The Federals struck Winder
on his exposed flank, doubled up his two left brigades, the First and Second, and sent them back behind the right of the division.
Just at that minute a Federal line of battle was marching straight across the open fields against Winder
's right and, with the broken brigades and Federals in the rear and the attack in front, they would have been crushed and Jackson
, without waiting for orders, took his old battery, the First Maryland, across the front of the two brigades in a sweeping gallop, whirled them into battery on a hillock five hundred yards from the charging line of battle and opened on it with grape and canister with such bitterness, vigor and intensity, that human nature could not stand it, and in three minutes the charge became a rout and the field was filled with fugitives.
It is the only case on record of a line of battle being charged by a battery of artillery.
But though the service was the most brilliant and valuable done that day, it was more than paid for. As Winder
was attempting to rally his broken brigades, a shell knocked him from his horse dead, and as Andrews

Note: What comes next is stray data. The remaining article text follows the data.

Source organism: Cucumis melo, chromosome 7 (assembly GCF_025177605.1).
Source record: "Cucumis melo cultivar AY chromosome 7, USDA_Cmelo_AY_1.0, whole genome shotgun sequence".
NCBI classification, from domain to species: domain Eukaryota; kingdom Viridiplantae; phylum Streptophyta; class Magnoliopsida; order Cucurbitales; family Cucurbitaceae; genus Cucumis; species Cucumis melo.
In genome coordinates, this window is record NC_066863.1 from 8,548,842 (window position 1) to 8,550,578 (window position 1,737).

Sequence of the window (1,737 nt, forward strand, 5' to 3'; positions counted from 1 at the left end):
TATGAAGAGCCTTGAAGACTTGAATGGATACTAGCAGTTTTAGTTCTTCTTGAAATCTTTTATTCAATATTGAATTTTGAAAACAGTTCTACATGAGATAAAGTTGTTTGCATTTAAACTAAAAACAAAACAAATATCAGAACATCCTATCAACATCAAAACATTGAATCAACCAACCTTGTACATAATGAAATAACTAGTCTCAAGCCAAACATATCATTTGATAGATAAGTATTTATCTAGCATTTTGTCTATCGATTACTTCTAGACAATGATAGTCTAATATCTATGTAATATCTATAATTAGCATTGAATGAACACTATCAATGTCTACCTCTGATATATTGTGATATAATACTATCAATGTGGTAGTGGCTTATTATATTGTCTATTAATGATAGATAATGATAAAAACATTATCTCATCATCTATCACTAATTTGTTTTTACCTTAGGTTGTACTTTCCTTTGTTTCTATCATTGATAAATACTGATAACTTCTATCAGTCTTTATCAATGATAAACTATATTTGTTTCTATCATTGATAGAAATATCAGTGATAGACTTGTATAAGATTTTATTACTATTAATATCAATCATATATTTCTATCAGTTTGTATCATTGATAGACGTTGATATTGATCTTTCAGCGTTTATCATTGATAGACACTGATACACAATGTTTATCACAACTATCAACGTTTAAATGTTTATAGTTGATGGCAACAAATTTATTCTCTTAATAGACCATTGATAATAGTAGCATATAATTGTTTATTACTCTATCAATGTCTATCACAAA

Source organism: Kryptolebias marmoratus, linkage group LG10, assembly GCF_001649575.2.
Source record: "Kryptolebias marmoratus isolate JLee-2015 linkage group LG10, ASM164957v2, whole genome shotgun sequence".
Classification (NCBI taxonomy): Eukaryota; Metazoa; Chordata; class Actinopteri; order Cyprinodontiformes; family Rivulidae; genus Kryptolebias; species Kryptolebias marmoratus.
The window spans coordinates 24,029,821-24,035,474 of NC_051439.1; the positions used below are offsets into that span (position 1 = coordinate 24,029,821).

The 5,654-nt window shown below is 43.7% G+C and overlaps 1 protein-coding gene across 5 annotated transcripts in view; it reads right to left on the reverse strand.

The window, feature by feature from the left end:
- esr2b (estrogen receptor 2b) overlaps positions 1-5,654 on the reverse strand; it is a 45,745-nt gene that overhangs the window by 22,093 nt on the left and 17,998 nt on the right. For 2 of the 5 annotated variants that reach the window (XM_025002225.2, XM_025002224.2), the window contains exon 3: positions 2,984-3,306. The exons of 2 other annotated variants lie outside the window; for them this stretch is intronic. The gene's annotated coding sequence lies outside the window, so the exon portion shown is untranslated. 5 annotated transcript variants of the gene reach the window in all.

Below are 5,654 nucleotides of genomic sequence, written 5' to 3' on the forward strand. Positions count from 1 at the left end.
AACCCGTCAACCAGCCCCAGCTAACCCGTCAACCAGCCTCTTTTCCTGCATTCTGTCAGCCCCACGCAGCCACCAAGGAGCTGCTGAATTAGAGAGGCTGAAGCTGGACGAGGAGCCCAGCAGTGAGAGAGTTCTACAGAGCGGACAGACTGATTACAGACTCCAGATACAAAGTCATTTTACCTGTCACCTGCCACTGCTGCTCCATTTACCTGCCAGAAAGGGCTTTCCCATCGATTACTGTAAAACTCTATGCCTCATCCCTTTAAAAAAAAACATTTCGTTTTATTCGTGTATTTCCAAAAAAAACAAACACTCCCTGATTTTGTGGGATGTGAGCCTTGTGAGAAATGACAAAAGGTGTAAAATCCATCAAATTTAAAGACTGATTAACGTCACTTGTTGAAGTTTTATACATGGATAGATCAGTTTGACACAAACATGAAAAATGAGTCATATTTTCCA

rode at the head of his battery, he was nearly cut in two by a shell which laid open the anterior covering of his abdomen.
It was useless to harass a dying man, it was thought by the surgeons; so he was left on the field with his devoted friend and faithful surgeon, Grafton Tyler
of the First Maryland.
lost one of her most distinguished sons when Charles Winder
fell, and nearly lost another as good a man when Snowden Andrews
was so badly wounded.
He ought to have died by all the rules of anatomy and experience of surgery, but he was of fiber too tough to be killed merely by one Yankee shell.
His indomitable will and his unflinching courage pulled him through, and he lives to-day, vigorous in mind and body, just as obstinate as ever, and as faithful to friends as in the days when he was left lying on the field of Culpeper
, with his